What's the Difference Between a Babysitter and a Nanny?
There are endless types of care providers out there, the most common of which are nannies and babysitters. Before you throw yourself into the process of hiring a babysitter or nanny, learn what they have in common and what they don't to choose the child care option that best fits your family's needs.
What Is a Babysitter?
Average weekly rate: $232*
A babysitter is someone who temporarily cares for children on behalf of the children's parents or guardians. A babysitter may also be referred to as a "sitter," and they generally take care of children of all ages who are in need of supervision. Most babysitting jobs are considered part-time jobs that are paid by the hour, and are either scheduled regularly (e.g., every day from 3-6 p.m. or every Saturday night) or for special occasions (e.g., New Year's Eve).
Babysitters are generally responsible for planning activities for your children (e.g., games, sports, arts and crafts, etc. ) or supervising playdates. However, some sitters may be willing to take on additional responsibilities (e.g., cooking, light housekeeping, driving children to and from scheduled activities, and helping with homework) for extra money. Ensure that those expectations are clear to any babysitter candidates you interview.
Above all else, though, a babysitter is responsible for the safety and well-being of your children while they're in her care.
What Is a Nanny?
Average weekly rate: $565
A nanny is someone who is fully invested in a child's development and well-being. Generally, a nanny will care for children full-time while both parents work. It's a nanny's responsibility to create daily schedules and engage in activities to ensure healthy mental, physical, and emotional growth in the children they care for. Most nannies will be tasked with preparing meals, helping with household work (e.g., dishes, laundry, etc.), driving the children to and from activities and assisting with homework.
Typically, nannies have more responsibilities and duties than a babysitter does (and, because of that, a bigger salary). In addition to basic safety classes, they may have had advanced child care training or many years of nanny experience. Often, nannies earn a weekly salary (based on hourly expectations), have taxes deducted from their paychecks, and work year-round for a family. It's expected that nannies receive at least two weeks of paid vacation and earn holiday pay as well.
Nannies often become part of the family, bonding with the children in a different way than parents do. Some families consider their nannies co-parents or partners in parenting, getting information from their nannies on their child's development and interests, or asking their nannies to help their kids cope with losses and stress.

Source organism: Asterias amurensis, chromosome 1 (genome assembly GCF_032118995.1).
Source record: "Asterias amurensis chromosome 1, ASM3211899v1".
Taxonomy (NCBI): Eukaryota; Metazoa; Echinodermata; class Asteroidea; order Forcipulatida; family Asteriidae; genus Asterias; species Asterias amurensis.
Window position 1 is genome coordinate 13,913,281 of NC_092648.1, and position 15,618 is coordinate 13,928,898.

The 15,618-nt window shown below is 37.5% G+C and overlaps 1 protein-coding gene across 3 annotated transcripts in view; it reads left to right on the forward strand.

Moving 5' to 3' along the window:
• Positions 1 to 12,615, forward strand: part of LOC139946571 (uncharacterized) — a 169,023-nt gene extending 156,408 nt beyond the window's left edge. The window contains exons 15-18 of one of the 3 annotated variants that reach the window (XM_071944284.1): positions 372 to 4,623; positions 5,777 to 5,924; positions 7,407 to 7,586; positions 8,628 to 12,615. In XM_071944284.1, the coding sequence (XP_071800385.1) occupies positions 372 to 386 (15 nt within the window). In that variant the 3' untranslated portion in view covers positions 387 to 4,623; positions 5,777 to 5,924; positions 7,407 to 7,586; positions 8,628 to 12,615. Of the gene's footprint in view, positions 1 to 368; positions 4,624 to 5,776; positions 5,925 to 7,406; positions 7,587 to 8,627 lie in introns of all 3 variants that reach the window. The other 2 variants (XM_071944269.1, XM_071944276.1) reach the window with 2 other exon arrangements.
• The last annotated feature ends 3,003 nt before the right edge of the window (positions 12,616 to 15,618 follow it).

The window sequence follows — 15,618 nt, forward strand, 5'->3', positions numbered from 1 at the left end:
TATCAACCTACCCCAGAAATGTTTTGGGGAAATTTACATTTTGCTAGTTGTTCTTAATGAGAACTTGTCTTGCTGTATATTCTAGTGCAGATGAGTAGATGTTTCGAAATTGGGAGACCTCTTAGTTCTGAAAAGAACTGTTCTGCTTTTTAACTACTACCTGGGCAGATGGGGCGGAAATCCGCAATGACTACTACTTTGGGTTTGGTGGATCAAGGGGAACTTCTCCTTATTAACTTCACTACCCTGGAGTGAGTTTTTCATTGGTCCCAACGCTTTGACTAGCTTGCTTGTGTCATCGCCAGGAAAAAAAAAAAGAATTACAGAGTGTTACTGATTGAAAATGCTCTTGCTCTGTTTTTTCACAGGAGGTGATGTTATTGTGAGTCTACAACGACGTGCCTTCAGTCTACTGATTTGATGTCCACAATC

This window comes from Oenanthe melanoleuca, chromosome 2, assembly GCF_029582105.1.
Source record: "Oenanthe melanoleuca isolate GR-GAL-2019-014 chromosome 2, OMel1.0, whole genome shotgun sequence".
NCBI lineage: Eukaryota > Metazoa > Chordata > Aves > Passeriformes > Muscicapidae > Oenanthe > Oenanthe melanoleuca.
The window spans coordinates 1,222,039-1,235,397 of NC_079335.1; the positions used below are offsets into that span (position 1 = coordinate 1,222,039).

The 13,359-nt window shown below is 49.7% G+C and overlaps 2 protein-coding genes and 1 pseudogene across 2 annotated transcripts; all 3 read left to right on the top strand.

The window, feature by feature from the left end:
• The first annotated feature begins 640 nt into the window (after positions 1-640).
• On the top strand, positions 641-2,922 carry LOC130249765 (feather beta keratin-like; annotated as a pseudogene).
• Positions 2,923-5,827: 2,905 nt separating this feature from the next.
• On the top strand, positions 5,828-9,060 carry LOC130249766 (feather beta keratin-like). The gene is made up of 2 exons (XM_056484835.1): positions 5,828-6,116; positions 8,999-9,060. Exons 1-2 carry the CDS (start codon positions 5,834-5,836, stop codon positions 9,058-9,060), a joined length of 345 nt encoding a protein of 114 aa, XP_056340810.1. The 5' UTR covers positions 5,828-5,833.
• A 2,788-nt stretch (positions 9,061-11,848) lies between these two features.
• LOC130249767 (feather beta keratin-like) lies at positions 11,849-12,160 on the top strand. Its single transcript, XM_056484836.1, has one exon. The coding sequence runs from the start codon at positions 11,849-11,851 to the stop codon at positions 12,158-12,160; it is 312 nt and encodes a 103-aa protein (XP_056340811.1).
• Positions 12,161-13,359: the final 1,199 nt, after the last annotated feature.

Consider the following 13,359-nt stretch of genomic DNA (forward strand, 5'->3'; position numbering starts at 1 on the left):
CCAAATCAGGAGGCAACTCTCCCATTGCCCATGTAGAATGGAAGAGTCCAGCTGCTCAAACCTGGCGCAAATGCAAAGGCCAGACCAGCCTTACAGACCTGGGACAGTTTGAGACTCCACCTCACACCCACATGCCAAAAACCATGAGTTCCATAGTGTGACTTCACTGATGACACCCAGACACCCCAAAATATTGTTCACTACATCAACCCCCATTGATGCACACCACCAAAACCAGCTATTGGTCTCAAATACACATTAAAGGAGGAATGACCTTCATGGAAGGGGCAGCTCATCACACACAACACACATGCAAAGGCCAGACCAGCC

Because the job of a nanny is much like that of a parent, most families and nannies work together to create a nanny contract that lays out all terms and conditions of the job, including vacation time, sick days, and more.
There are many different types of nannies, depending on whether you’re looking for part-time, full-time, live-in, or live-out care.
Full-Time Live-Out Nanny
A full-time live-out nanny works “full-time” (i.e., five days a week, usually 45-50 hours) and their duties focus exclusively on child care (e.g., play, bath time, meals, activities, homework, transportation, etc.). They do not reside in the family's home, and do not perform any non-child-related cleaning or housekeeping. Many full-time nannies are professionals with extensive training or education in childhood development, which makes them a valuable asset. If they are using their own car to help with nanny duties (such as picking up kids from school) or working extra hours, that will affect their rates, as well. Most full-time nannies are paid a weekly or salaried rate, which you can negotiate during the initial interview.
Full-Time Live-In Nanny
These nannies share the same responsibilities as live-out nannies, but they reside in the family's home. Live-in nannies typically are provided with a furnished room, private bath, sometimes a cell phone, and access to a car. If a family has a nanny live with them, it typically means that their care costs are reduced, but you should be sure to draw specific boundaries about work and non-work hours.
A nanny housekeeper does it all. They handle the same child care duties as a live-in or live-out nanny, but also perform housekeeping duties during nap or quiet time, or while the children are at school. Keep in mind that a nanny housekeeper may charge more (whether hourly or salary) than other nannies because she’s providing additional services.
Some families need a mix of babysitter and nanny. They need someone to care for their kids a few hours a week (maybe only Monday through Wednesday or only after school). But they want a child care provider who will be more involved than a typical babysitter. A part-time nanny is usually the answer. This option can provide the best of both worlds for families trying to juggle responsibilities.
What Is an Au Pair?
Average weekly rate: $367
An au pair is a unique type of nanny. Typically, au pairs are young students from foreign countries who provide child care and light housekeeping in exchange for room, board, and a weekly “stipend.” Au pairs generally stay with a host family for one year and synchronize child care with their school schedules. This is a very affordable option, but keep in mind that it usually requires a full year’s payment upfront. There are also immigration requirements and program expenses related to connecting with your au pair.
*All rate data is based on 2016 national averages from Care.com's 2017 Cost of Care Survey.
Tiffany Smith has written for All You, Time for Kids and the Boston Globe. And as a former babysitter, she knows a lot about fun games to play with kids. Follow her on Twitter at @tiffanyiswrite.